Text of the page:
As we see a convergence of Black History Month and the Herculean effort to disseminate the COVID-19 vaccine, we need to do more than recognize the historical contributions of African Americans in the country. We must take the opportunity to write a new chapter that chronicles a moment when the health of African Americans and other people of color are placed at the forefront of efforts to protect communities from the ravages of this pandemic.
Historically, the Black community’s mistrust of a biased and racist healthcare system is not something to be proud of. We have not fully healed from what happened in 1932 in Macon County, Alabama, where 600 Black men were recruited for “medical research” and given the promise of free healthcare. Following the mishandled and deadly Tuskegee Syphilis experiment that ended in 1972, we have had nearly five decades of Black men believing that they and their families shouldn’t trust modern healthcare.
This belief stoked the fire of an HIV outbreak in the 1990s which disproportionately ravaged this underserved population due to thoughts of “another Tuskegee.” The mistrust is real and it’s putting the most vulnerable in danger of further devastation.
Last year, we faced the biggest pandemic in world history, and still over half of the Black population is opposed to being vaccinated. Today, U.S Centers for Disease Control data reveals that Blacks and Latinos are three times more likely to contract COVID-19 than whites and nearly twice as likely to die from it.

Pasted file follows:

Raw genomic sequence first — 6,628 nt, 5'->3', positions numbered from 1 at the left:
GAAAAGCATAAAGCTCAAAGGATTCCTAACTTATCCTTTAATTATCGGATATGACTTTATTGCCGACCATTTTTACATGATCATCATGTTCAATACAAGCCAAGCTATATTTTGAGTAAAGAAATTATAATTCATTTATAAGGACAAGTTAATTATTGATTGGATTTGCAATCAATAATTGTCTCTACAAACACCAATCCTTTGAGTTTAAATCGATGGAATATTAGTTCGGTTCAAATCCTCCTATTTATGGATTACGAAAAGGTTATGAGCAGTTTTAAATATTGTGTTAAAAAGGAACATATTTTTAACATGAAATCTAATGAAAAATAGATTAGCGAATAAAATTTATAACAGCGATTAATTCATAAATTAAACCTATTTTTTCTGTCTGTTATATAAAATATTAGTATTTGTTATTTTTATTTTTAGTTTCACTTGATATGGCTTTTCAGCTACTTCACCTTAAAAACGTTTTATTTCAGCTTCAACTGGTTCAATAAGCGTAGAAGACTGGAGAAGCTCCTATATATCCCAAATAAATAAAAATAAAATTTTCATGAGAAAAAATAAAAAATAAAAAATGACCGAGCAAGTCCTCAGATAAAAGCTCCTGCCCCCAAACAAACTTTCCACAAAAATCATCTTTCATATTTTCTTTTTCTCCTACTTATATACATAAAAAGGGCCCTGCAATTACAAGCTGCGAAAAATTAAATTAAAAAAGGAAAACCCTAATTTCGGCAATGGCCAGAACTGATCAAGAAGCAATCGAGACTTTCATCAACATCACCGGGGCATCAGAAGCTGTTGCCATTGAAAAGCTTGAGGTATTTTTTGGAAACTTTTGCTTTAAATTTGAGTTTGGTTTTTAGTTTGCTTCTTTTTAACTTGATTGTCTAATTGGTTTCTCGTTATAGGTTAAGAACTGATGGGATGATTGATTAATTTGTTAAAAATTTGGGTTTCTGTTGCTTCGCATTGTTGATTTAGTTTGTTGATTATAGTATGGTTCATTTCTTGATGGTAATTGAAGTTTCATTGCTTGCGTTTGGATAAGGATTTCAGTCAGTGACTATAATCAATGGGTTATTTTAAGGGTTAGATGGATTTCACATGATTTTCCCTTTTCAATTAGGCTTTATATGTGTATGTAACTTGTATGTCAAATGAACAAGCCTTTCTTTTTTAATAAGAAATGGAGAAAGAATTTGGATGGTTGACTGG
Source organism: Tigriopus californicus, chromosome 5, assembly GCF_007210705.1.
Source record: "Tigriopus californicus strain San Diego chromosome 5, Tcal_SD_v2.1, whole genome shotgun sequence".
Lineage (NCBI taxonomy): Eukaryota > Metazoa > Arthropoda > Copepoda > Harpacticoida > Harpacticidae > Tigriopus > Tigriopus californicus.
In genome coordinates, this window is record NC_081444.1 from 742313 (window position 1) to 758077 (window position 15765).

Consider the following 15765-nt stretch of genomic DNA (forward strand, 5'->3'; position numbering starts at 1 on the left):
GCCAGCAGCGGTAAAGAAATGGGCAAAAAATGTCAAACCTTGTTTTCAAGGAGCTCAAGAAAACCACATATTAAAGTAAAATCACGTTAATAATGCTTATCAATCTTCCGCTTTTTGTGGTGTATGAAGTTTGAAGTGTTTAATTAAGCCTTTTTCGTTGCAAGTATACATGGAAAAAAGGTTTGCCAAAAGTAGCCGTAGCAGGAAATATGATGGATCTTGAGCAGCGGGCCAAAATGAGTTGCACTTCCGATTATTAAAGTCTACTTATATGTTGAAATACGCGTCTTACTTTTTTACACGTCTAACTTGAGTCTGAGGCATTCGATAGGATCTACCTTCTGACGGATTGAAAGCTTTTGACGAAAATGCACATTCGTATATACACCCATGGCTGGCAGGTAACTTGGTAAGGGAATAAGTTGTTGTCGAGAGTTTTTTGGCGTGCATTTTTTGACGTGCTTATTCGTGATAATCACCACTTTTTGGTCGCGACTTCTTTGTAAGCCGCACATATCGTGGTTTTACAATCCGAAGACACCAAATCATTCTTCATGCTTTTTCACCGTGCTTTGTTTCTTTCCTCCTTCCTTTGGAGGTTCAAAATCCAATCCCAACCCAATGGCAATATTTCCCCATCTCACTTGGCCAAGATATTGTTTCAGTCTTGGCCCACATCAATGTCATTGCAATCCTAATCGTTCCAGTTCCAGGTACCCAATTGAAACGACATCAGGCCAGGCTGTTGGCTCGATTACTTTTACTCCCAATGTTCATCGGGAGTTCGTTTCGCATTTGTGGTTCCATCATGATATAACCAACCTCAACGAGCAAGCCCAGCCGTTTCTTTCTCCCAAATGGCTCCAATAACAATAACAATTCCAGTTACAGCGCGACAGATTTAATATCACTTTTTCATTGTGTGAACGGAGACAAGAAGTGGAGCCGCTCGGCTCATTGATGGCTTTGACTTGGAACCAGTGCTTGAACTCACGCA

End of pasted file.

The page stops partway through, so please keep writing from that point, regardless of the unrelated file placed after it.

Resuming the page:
You see their faces. They are the hardcore essential workers. They work in frontline jobs in public transportation, housecleaning, construction, healthcare and the agriculture fields. The disparity in access to reliable transportation, childcare and paid time off are barriers to receiving vaccinations. They can’t stay home to shelter themselves and their families. Rather, they work hard for little pay to serve those who have the benefit of working from home while seeing their usual paycheck directly deposited in their bank account.
Our Black and Brown neighbors take a significant risk working the frontline and living in small, crowded spaces that render the notion of social distancing all but impossible. This is a population in despair that is feeling the brunt of a deadly pandemic.
We owe them.
At Alameda Health System, we care for these essential workers. We are here in Alameda, San Leandro, Oakland, Hayward, Newark and Eastmont — the cities that are home to Black, Brown and underserved communities. We lead in extending care, wellness and prevention to all.
As we ramp up vaccine distribution beyond essential healthcare workers, we need to put the Black and Brown communities at the front of the line, not in the back as the healthcare system has historically done. Let’s not create or overlook gaps in vaccination efforts and attempt to address them after the damage is done.
Let’s make sure that trusted community voices are at the table in Washington D.C., Sacramento and Oakland to ensure our efforts at equitable distribution of the vaccines are intentionally successful — not just hopeful.
Let’s make Black History Month 2021 the moment we begin to construct a legacy of trust that for all Americans — but particularly African Americans — means we do the right thing.